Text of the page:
With over 1,400 exchange traded funds on the U.S. markets, picking the right one may be daunting. While you can get fancy with an investment portfolio, investors can still keep things simple as well.
"In this atmosphere, where it's so easy to get drawn into complicated and niche areas of the market, this is a good way to be disciplined," Abby Woodham, a fund analyst at investment researcher Morningstar, said in the article.
When it comes to the basics, most financial advisors suggest diversified exposure in equities and fixed-income assets that encompass the global markets.
For instance, investors can hold cheap index-based ETFs such as the Vanguard Total Stock Market Index ETF (VTI), which has a 0.05% expense ratio; Vanguard Total International Stock ETF (VXUS), which has a 0.16% expense ratio; and Vanguard Total Bond Market ETF (BND), which has a 0.10% expense ratio. Overall, these three ETFs provide exposure to over 15,000 stock and bond components.
"We would agree that this three-fund approach offers most investors a prudent, well-balanced, diversified portfolio at a low cost," Vanguard spokesman John Woerth said in the article.
Similarly, investors can utilize other low-cost fund families, such as BlackRock's iShares suite, including iShares Core S&P Total U.S. Stock Market (ITOT), which has a 0.07% expense ratio; iShares Core MSCI Total International Stock (IXUS), which has a 0.16% expense ratio; and iShares Core Total U.S. Bond Market (AGG), which has a 0.08% expense ratio. Overall, the three ETFs hold a little over 6,700 securities.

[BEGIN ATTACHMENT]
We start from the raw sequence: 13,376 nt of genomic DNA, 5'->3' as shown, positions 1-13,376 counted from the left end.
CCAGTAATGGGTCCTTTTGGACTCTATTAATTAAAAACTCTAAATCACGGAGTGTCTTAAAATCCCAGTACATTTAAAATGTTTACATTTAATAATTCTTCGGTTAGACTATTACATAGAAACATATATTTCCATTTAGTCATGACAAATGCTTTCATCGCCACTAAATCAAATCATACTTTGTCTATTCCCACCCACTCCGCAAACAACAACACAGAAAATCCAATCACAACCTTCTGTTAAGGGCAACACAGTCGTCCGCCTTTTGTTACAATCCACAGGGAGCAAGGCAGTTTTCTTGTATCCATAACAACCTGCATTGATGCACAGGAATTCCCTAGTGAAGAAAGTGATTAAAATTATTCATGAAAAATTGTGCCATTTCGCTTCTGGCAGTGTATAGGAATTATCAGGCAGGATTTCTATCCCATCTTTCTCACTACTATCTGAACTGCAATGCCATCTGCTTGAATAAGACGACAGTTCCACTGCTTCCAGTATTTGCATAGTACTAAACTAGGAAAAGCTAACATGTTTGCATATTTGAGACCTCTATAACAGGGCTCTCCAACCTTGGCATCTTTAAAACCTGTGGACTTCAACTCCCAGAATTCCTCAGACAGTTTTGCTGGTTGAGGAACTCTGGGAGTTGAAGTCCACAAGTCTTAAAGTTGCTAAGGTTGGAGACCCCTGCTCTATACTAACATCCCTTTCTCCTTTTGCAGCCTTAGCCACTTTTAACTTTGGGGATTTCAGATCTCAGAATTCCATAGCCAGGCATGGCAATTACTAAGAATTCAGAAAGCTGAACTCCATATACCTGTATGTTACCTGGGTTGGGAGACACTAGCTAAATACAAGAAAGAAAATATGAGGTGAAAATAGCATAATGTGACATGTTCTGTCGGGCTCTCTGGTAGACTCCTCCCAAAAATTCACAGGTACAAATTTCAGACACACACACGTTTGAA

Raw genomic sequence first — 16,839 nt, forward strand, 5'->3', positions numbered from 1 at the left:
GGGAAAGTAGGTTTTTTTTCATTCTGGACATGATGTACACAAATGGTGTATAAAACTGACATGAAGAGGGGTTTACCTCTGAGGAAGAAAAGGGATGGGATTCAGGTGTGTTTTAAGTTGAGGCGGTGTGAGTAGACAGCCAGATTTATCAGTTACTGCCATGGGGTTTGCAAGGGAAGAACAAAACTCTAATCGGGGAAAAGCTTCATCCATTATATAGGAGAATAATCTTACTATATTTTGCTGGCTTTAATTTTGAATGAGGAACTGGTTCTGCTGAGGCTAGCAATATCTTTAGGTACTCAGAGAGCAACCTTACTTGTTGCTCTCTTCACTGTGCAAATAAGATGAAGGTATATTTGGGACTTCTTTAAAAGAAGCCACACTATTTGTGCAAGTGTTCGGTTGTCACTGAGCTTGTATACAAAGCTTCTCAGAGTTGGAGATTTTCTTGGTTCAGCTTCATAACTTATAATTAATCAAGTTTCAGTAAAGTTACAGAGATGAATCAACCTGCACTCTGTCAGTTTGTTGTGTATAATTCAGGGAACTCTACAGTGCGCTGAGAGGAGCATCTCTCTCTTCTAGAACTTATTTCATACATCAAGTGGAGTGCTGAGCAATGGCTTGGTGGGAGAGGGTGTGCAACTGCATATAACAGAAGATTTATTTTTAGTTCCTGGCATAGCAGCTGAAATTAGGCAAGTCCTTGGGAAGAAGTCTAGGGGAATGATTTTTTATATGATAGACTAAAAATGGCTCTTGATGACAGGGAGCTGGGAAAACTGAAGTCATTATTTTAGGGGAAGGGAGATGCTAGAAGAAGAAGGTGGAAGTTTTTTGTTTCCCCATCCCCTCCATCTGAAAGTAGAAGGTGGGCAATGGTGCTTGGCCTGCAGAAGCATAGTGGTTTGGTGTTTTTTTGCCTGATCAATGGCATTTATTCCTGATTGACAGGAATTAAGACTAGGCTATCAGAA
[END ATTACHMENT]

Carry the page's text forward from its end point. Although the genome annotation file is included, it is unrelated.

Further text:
Alternatively, Paul Nikolai, principal and director at wealth-management firm Aspiriant, suggests picking a global stock ETF, a global diversified bond ETF and supplement the investment portfolio with a small exposure to alternative assets, such as a 5% to 10% allocation to real estate or diversified commodities.
Moreover, investors would shift allocations in this "three-fund" strategy based on their own investment timeframe, overweighting stocks for a longer time horizon or moving into bonds with a shorter timeline.
Financial advisors also suggest investors should rebalance at least once a year if not quarterly.
"The biggest pitfall [for all investors who decide on an asset mix and invest accordingly] is behavioral, when people don't want to rebalance," Brad McMillan, chief investment officer at Commonwealth Financial Network, said in the article.
Max Chen contributed to this article.